It’s the biting and the kicking and the hitting that comes as a surprise, especially in one so old. The shouting and swearing were always present, but the biting, that’s probably the most unexpected. My father has Alzheimer’s and dementia. It’s not quite the happy sing-a-long of “getting by with a little help with your friends” as the current ad on British TV suggests. It’s is well-intentioned of course, but the reality for most carers, most families when dealing with dementia and Alzheimer’s is nothing like a rousing chorus of a Lennon and McCartney number. It is stressful, constant, endless, unrelenting, with little to no respite. Indeed, my father seems no longer capable of sleep. It’s called “sundowning,” when twilight begins and night closes in, the sufferer becomes anxious, fretful, often aggressive. My father knows he has something to do, but he does not know what.
Last year, when I had four rounds of surgery for cancer and post-operative infection, there was the inevitable thoughts of mortality before the anaesthetic sent me off to temporary oblivion. In the same way, I think nightfall (darkness) brings some subconscious response to the end of life, the rush of panic, the rage against the dying of the light—so much still to do, but what, but what? There’s not much else one can do but try and soothe, listen and help.
All this has made me a cheery little fellow, and of late I have reading Iris Murdoch and sadly thinking how Alzheimer’s eroded her once great mind. Here was an author who was described by her husband John Bayley as “the most intelligent woman in England,” who was said to have composed the novels in her head first before putting first mark on paper—which is some remarkable feat. Together Murdoch and Bayley lived an intensely cerebral and sheltered life at their home, Cedar Lodge, in Steeple Aston, Oxford. They had their own language, held tight in their own world—once removed from the fickle fashions of modern culture. It was a hothouse where Murdoch returned again and again to her favored classics, rarely reading any modern literature, drawing much of her inspiration from the works of William Shakespeare.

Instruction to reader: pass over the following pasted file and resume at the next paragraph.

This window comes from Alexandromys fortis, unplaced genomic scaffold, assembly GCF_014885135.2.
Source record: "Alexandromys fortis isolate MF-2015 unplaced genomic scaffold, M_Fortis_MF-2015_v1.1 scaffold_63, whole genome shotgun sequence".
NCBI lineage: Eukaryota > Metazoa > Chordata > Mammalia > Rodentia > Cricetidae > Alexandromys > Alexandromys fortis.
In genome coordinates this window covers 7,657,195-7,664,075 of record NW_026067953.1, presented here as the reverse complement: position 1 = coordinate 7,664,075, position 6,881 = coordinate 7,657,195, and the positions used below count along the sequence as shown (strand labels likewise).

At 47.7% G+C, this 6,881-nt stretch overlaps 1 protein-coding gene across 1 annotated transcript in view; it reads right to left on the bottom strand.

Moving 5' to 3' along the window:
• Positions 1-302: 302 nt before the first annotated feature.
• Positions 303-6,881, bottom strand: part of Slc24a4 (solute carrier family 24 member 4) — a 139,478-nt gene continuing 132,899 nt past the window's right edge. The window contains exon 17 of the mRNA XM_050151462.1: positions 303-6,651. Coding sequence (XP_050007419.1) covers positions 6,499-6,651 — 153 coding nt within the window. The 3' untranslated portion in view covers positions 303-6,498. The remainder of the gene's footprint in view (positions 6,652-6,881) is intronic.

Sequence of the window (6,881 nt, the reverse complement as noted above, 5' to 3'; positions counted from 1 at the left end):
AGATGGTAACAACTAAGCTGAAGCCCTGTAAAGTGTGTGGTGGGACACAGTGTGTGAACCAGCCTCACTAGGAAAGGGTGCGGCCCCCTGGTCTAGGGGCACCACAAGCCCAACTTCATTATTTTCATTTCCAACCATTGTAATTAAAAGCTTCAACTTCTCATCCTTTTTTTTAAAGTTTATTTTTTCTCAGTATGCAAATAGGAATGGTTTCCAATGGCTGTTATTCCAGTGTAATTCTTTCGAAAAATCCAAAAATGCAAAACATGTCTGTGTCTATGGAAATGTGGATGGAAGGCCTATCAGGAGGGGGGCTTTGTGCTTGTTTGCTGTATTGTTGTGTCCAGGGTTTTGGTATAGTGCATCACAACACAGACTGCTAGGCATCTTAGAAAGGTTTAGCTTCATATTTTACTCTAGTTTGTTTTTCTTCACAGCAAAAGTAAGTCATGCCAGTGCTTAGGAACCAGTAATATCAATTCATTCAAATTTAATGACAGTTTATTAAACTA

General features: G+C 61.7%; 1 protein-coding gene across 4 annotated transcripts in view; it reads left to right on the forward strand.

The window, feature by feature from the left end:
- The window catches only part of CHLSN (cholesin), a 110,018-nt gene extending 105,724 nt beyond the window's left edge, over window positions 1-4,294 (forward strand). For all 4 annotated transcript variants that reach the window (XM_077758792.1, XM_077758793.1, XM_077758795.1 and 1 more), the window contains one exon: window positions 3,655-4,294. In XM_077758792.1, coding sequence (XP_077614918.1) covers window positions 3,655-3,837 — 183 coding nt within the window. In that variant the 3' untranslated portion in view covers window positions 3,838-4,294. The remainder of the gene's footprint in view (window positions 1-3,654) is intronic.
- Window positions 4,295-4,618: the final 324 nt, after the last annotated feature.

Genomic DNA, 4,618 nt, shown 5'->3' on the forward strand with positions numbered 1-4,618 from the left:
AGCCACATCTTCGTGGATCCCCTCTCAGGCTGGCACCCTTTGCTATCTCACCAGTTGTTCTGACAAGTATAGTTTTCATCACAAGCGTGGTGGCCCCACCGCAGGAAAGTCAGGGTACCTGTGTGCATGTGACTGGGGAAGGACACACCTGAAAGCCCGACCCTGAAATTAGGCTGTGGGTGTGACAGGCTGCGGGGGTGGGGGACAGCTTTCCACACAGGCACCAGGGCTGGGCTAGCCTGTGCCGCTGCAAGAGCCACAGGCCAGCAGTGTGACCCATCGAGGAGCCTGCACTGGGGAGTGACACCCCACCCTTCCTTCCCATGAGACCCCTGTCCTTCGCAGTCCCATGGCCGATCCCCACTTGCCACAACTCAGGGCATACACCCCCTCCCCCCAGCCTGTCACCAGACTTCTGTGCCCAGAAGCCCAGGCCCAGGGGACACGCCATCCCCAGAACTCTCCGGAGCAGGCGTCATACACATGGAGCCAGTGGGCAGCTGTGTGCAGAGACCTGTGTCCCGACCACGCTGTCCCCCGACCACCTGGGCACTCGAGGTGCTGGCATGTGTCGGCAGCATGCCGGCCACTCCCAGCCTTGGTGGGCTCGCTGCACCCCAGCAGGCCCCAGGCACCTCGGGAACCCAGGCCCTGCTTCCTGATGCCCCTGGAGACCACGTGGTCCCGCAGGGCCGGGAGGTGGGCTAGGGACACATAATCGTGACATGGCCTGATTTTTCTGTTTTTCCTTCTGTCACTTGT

Everything comes out of Shakespeare: pure romance, melodrama, marvellous characters, poetry, and wisdom about life. I read the plays again and again hoping something will rub off.
Things did indeed rub off—most obviously in her novels A Fairly Honorable Defeat (based on Much Ado About Nothing), The Black Prince (a reworking of Hamlet), The Sea, The Sea (elements of The Tempest) and The Good Apprentice. Writing fiction allowed Murdoch to revel in the complex ambiguities, the magic and mystery of life. She created self-contained worlds, like perfect snow globes that may to some now seem dated now but are ultimately still immediate and relevant because of Murdoch’s ability to tell a story. Spinning a yarn, as she once pointed out, is “a fundamental human form of thought.” Which made her loss to Alzheimer’s all the more tragic.
Murdoch did not give many television interviews, those that are available on YouTube are of a rather dry discussion on philosophy and literature, which is all fine and dandy but don’t reveal much of her giggly enthusiastic personality as this interview between Murdoch and James Atlas for the 92Y and The Paris Review does, capturing the author at her brightest and best as she discusses her life and career.